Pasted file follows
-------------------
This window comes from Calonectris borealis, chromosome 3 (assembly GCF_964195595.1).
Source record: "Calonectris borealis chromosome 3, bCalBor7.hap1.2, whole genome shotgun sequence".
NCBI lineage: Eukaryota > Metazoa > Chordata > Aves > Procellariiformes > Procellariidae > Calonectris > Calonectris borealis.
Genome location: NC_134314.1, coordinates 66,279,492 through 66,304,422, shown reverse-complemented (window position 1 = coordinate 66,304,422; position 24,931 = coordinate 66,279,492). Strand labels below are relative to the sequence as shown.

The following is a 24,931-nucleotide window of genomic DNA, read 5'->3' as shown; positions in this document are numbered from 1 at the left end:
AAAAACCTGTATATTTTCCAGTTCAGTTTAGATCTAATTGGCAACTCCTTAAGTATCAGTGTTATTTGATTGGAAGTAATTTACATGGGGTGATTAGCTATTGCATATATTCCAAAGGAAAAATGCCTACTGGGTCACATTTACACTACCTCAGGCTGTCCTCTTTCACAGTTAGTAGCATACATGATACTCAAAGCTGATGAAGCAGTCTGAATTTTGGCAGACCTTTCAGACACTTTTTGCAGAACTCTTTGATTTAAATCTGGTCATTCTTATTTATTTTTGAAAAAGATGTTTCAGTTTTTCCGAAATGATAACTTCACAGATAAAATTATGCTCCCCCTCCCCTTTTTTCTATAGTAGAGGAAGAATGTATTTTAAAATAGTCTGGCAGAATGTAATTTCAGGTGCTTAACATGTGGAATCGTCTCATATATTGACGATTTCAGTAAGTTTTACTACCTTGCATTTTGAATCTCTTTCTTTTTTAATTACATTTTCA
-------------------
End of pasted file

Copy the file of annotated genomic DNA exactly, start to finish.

This window comes from Calonectris borealis, chromosome 3 (assembly GCF_964195595.1).
Source record: "Calonectris borealis chromosome 3, bCalBor7.hap1.2, whole genome shotgun sequence".
NCBI lineage: Eukaryota > Metazoa > Chordata > Aves > Procellariiformes > Procellariidae > Calonectris > Calonectris borealis.
Genome location: NC_134314.1, coordinates 66,279,492 through 66,304,422, shown reverse-complemented (window position 1 = coordinate 66,304,422; position 24,931 = coordinate 66,279,492). Strand labels below are relative to the sequence as shown.

The following is a 24,931-nucleotide window of genomic DNA, read 5'->3' as shown; positions in this document are numbered from 1 at the left end:
AAAAACCTGTATATTTTCCAGTTCAGTTTAGATCTAATTGGCAACTCCTTAAGTATCAGTGTTATTTGATTGGAAGTAATTTACATGGGGTGATTAGCTATTGCATATATTCCAAAGGAAAAATGCCTACTGGGTCACATTTACACTACCTCAGGCTGTCCTCTTTCACAGTTAGTAGCATACATGATACTCAAAGCTGATGAAGCAGTCTGAATTTTGGCAGACCTTTCAGACACTTTTTGCAGAACTCTTTGATTTAAATCTGGTCATTCTTATTTATTTTTGAAAAAGATGTTTCAGTTTTTCCGAAATGATAACTTCACAGATAAAATTATGCTCCCCCTCCCCTTTTTTCTATAGTAGAGGAAGAATGTATTTTAAAATAGTCTGGCAGAATGTAATTTCAGGTGCTTAACATGTGGAATCGTCTCATATATTGACGATTTCAGTAAGTTTTACTACCTTGCATTTTGAATCTCTTTCTTTTTTAATTACATTTTCA